UVA Poised to Make Progress In Battle Against Brain Metastases with New Clinic Launch
At a Glance
- UVA Cancer Center opens Brain Metastases Clinic.
- New clinic will provide patients with comprehensive, integrated care.
- UVA is fostering progress in the treatment of brain metastases by offering new clinical trials, with more on the horizon.
Just as the treatment for primary brain cancer has improved over the past decade, we are making headway in the treatment of brain metastases. There are options now available that can not only prolong life, but also maintain a patient’s way of life. With the recent opening of the Brain Metastases Clinic, UVA Cancer Center is making it easier for patients to access these treatment options — and giving referring providers a place to turn when a patient’s care needs exceed standard practice. “For referring providers, this clinic offers an opportunity to make a difference in the lives of very complex patients,” says UVA neurosurgeon Jason Sheehan, MD. According to UVA neuro-oncologist Camilo Fadul, MD, the demand for this type of dedicated clinic is growing. “Better treatment of systemic cancer means patients are living longer, which puts them at greater risk for brain metastases,” he says. In 2016, there were approximately 43,000 new cancer cases diagnosed in the state of Virginia. About 10 percent of the estimated 30,000 solid cancers will develop brain metastases, suggesting the number of patients affected is close to 3,000. To care for them effectively, Fadul says the Brain Metastases Clinic will address head on some of the primary barriers to treating these complex patients. The clinic will provide: Integrated Care The clinic started as a collaboration between neurosurgery and neuro-oncology, however all specialists at UVA’s NCI-designated cancer center will be easily accessible, including radiation oncologists, medical oncologists, palliative care providers and others. “Dr. Fadul will serve as quarterback to screen and assess patients and bring in the full range of needed providers for a given patient,” explains Sheehan. “With an integrated clinic, these patients will get a diverse perspective at one clinic appointment rather than having multiple doctor visits.” In addition, the tumor board allows all specialists involved in a patient’s care to share ideas and determine the best course of treatment. Due to the expertise within this pool of cancer specialists, the treatment options patients have to choose from are some of the most advanced available, including stereotactic radiosurgery (SRS), hippocampus-sparing whole brain radiation, immunotherapy and targeted tumor resection. Customized Disease Management The comprehensive assessment of every patient will allow Fadul and his team to personalize treatment according to patient characteristics and the makeup of their tumor, the location of brain metastases and the staging of the cancer outside of the brain. “We will follow clinical and patient-reported outcomes to see how personalized management impacts them,” he says. “Based on these measurements, we want to determine what’s working and implement strategies that will improve outcomes.” When caring for patients with cancer that has metastasized, the measure of success extends beyond overall survival to include quality of life. “At every visit, the patient will fill out a questionnaire so that we have real-time information on how our approach is working for pain management, depression, headache and other symptoms,” says Fadul. “We are able to see the full course of disease with these types of reports and determine which approach is benefitting an individual patient the most.” Access to Clinical Trials In general, the number of clinical trials available for patients with brain metastases is small compared to other cancers. The research funding has been limited, according to Fadul. “The concept that these patients are beyond treatment needs to change,” he says. “[Clinical research] is something we have to embark on if we are going to make progress.” UVA is helping to initiate that progress, as it now offers two studies for patients with brain metastases and more on the horizon. “UVA is committed to fostering an interdisciplinary relationship among basic scientists and clinical researchers, so they can develop new trials based on the tumor biology,” says Fadul. The two clinical trials currently enrolling patients with brain metastases at UVA are:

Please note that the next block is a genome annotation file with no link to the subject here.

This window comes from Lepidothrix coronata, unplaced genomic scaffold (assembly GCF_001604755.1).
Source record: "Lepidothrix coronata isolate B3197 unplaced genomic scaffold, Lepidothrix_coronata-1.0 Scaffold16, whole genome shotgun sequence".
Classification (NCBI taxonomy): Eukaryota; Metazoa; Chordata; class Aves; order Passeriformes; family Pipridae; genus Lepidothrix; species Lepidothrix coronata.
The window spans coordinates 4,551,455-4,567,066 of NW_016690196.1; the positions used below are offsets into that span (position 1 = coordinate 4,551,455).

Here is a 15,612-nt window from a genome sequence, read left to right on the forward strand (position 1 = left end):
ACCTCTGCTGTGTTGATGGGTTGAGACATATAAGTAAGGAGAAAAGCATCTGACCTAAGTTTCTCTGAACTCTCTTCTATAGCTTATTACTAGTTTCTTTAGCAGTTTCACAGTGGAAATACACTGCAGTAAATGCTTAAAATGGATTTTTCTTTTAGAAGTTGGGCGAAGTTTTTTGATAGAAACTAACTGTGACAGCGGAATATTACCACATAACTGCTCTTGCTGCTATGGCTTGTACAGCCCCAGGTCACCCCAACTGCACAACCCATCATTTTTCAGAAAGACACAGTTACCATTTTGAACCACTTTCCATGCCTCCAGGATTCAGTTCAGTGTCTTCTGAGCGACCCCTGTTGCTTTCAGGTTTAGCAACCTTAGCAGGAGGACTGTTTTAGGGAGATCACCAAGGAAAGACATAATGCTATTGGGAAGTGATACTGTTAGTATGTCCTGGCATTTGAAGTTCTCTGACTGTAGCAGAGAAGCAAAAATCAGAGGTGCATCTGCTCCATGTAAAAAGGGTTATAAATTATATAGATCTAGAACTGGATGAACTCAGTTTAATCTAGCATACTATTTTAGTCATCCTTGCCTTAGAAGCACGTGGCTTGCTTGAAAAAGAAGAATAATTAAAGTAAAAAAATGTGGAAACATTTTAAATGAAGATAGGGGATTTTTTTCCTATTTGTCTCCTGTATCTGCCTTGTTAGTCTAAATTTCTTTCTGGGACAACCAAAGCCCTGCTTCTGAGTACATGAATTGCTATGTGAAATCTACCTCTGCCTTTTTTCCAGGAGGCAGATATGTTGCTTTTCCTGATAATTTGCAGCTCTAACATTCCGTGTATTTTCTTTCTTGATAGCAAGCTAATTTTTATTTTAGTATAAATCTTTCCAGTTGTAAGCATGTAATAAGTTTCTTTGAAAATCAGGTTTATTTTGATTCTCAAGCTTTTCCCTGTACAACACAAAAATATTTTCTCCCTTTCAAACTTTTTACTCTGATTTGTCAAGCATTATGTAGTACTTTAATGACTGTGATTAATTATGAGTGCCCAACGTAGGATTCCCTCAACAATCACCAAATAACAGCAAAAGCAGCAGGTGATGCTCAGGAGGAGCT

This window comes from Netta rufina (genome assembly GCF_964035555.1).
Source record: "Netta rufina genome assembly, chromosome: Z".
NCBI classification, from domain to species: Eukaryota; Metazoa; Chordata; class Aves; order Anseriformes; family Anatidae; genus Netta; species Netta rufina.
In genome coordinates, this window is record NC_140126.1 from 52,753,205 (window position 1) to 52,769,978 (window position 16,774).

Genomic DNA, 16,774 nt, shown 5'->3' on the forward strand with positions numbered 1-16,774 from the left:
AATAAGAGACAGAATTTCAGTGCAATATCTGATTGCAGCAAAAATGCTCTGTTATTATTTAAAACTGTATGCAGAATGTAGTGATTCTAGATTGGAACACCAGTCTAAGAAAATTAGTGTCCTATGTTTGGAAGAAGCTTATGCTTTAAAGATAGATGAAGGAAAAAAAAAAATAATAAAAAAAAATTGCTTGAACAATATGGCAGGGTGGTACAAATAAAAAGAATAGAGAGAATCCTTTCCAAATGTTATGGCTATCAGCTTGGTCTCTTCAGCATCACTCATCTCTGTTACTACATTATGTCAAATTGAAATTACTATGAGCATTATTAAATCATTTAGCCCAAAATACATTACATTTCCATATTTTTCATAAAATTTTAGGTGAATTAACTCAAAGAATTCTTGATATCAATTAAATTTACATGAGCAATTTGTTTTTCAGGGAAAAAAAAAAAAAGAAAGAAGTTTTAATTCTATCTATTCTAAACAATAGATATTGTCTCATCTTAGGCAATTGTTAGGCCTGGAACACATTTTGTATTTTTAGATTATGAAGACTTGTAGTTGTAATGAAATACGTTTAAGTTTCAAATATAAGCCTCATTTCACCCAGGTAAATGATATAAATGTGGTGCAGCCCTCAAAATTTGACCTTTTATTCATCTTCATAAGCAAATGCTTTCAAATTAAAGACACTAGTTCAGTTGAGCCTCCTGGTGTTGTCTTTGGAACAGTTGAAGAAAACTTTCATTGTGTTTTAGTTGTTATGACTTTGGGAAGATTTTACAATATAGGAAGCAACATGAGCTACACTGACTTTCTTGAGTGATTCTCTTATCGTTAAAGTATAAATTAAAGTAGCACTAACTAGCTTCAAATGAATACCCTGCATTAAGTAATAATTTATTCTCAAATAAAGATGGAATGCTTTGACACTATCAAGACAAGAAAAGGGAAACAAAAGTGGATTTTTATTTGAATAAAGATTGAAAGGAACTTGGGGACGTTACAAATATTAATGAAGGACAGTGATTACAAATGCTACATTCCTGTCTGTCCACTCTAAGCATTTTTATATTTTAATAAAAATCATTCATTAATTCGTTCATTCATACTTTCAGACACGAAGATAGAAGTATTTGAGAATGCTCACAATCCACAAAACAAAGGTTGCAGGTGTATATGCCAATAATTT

- Effect of TTFields (150 kHz) in Non-small Cell Lung Cancer (NSCLC) Patients With 1-10 Brain Metastases Following Radiosurgery (METIS)
- A Study of Abemaciclib (LY2835219) in Participants With Breast Cancer, Non-small Cell Lung Cancer, or Melanoma That Has Spread to the Brain
“Our goal is to work in tandem with a patient’s primary oncologists to provide patients with greater options for treatment, to inhibit further spread of disease and provide them a better quality of life,” says Fadul. Learn more about UVA Cancer Center’s approach to treating brain metastases. To refer a patient to the UVA Brain Metastases Clinic, call UVA Physician Direct at 800.552.3723.